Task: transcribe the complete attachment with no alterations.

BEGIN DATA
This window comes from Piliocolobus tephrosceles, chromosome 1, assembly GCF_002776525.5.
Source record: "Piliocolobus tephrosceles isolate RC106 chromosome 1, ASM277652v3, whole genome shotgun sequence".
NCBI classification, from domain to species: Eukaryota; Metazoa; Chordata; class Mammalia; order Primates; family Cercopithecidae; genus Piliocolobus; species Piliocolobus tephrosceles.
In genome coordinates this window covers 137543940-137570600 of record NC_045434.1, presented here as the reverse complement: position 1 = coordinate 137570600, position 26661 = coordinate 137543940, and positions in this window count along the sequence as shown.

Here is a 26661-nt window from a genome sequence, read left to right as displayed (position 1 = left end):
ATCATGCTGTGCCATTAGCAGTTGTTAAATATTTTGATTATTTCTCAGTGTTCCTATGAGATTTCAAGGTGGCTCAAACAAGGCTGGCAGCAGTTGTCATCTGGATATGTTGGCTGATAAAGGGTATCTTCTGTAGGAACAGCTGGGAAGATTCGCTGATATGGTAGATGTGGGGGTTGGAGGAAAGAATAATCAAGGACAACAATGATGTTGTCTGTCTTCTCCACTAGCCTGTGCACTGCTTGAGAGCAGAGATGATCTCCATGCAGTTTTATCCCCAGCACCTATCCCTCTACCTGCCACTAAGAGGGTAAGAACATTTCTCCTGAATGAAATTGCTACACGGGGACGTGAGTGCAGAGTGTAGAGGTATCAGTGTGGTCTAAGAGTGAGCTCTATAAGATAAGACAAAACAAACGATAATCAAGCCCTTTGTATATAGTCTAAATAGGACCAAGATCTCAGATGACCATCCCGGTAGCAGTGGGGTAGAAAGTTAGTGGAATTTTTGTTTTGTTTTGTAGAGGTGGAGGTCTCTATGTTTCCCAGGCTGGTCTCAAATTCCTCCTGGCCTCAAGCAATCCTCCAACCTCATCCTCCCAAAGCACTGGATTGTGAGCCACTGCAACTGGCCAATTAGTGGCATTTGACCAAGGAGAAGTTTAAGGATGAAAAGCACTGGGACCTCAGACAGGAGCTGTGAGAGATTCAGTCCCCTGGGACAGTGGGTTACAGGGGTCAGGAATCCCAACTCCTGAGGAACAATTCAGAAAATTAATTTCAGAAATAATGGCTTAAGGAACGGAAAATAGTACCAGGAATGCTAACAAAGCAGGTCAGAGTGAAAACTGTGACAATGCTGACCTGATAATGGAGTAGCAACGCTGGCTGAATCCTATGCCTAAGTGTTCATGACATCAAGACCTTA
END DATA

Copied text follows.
This window comes from Piliocolobus tephrosceles, chromosome 1, assembly GCF_002776525.5.
Source record: "Piliocolobus tephrosceles isolate RC106 chromosome 1, ASM277652v3, whole genome shotgun sequence".
NCBI classification, from domain to species: Eukaryota; Metazoa; Chordata; class Mammalia; order Primates; family Cercopithecidae; genus Piliocolobus; species Piliocolobus tephrosceles.
In genome coordinates this window covers 137543940-137570600 of record NC_045434.1, presented here as the reverse complement: position 1 = coordinate 137570600, position 26661 = coordinate 137543940, and positions in this window count along the sequence as shown.

Here is a 26661-nt window from a genome sequence, read left to right as displayed (position 1 = left end):
ATCATGCTGTGCCATTAGCAGTTGTTAAATATTTTGATTATTTCTCAGTGTTCCTATGAGATTTCAAGGTGGCTCAAACAAGGCTGGCAGCAGTTGTCATCTGGATATGTTGGCTGATAAAGGGTATCTTCTGTAGGAACAGCTGGGAAGATTCGCTGATATGGTAGATGTGGGGGTTGGAGGAAAGAATAATCAAGGACAACAATGATGTTGTCTGTCTTCTCCACTAGCCTGTGCACTGCTTGAGAGCAGAGATGATCTCCATGCAGTTTTATCCCCAGCACCTATCCCTCTACCTGCCACTAAGAGGGTAAGAACATTTCTCCTGAATGAAATTGCTACACGGGGACGTGAGTGCAGAGTGTAGAGGTATCAGTGTGGTCTAAGAGTGAGCTCTATAAGATAAGACAAAACAAACGATAATCAAGCCCTTTGTATATAGTCTAAATAGGACCAAGATCTCAGATGACCATCCCGGTAGCAGTGGGGTAGAAAGTTAGTGGAATTTTTGTTTTGTTTTGTAGAGGTGGAGGTCTCTATGTTTCCCAGGCTGGTCTCAAATTCCTCCTGGCCTCAAGCAATCCTCCAACCTCATCCTCCCAAAGCACTGGATTGTGAGCCACTGCAACTGGCCAATTAGTGGCATTTGACCAAGGAGAAGTTTAAGGATGAAAAGCACTGGGACCTCAGACAGGAGCTGTGAGAGATTCAGTCCCCTGGGACAGTGGGTTACAGGGGTCAGGAATCCCAACTCCTGAGGAACAATTCAGAAAATTAATTTCAGAAATAATGGCTTAAGGAACGGAAAATAGTACCAGGAATGCTAACAAAGCAGGTCAGAGTGAAAACTGTGACAATGCTGACCTGATAATGGAGTAGCAACGCTGGCTGAATCCTATGCCTAAGTGTTCATGACATCAAGACCTTA